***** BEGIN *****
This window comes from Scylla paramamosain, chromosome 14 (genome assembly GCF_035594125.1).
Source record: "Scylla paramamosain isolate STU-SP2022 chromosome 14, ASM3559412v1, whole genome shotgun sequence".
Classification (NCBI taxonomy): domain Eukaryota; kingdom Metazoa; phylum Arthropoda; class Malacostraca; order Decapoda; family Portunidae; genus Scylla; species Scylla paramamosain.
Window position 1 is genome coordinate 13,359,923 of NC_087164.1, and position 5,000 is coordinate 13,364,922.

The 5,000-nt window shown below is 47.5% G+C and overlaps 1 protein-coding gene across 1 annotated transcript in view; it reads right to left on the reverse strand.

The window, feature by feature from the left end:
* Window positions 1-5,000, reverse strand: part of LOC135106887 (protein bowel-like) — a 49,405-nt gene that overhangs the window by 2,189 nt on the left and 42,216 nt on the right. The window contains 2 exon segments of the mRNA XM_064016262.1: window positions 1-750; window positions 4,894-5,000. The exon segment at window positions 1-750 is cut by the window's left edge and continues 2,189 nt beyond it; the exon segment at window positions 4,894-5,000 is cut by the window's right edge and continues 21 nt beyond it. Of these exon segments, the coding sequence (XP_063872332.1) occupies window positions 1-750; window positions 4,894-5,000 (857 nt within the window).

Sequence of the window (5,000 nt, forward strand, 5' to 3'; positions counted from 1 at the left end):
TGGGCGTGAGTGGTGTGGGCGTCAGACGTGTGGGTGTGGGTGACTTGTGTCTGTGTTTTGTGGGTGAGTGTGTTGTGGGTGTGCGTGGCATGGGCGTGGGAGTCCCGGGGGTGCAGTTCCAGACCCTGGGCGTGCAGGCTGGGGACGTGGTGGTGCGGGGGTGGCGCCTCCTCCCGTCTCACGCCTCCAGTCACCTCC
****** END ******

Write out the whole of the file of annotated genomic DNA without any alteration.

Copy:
This window comes from Scylla paramamosain, chromosome 14 (genome assembly GCF_035594125.1).
Source record: "Scylla paramamosain isolate STU-SP2022 chromosome 14, ASM3559412v1, whole genome shotgun sequence".
Classification (NCBI taxonomy): domain Eukaryota; kingdom Metazoa; phylum Arthropoda; class Malacostraca; order Decapoda; family Portunidae; genus Scylla; species Scylla paramamosain.
Window position 1 is genome coordinate 13,359,923 of NC_087164.1, and position 5,000 is coordinate 13,364,922.

The 5,000-nt window shown below is 47.5% G+C and overlaps 1 protein-coding gene across 1 annotated transcript in view; it reads right to left on the reverse strand.

The window, feature by feature from the left end:
* Window positions 1-5,000, reverse strand: part of LOC135106887 (protein bowel-like) — a 49,405-nt gene that overhangs the window by 2,189 nt on the left and 42,216 nt on the right. The window contains 2 exon segments of the mRNA XM_064016262.1: window positions 1-750; window positions 4,894-5,000. The exon segment at window positions 1-750 is cut by the window's left edge and continues 2,189 nt beyond it; the exon segment at window positions 4,894-5,000 is cut by the window's right edge and continues 21 nt beyond it. Of these exon segments, the coding sequence (XP_063872332.1) occupies window positions 1-750; window positions 4,894-5,000 (857 nt within the window).

Sequence of the window (5,000 nt, forward strand, 5' to 3'; positions counted from 1 at the left end):
TGGGCGTGAGTGGTGTGGGCGTCAGACGTGTGGGTGTGGGTGACTTGTGTCTGTGTTTTGTGGGTGAGTGTGTTGTGGGTGTGCGTGGCATGGGCGTGGGAGTCCCGGGGGTGCAGTTCCAGACCCTGGGCGTGCAGGCTGGGGACGTGGTGGTGCGGGGGTGGCGCCTCCTCCCGTCTCACGCCTCCAGTCACCTCC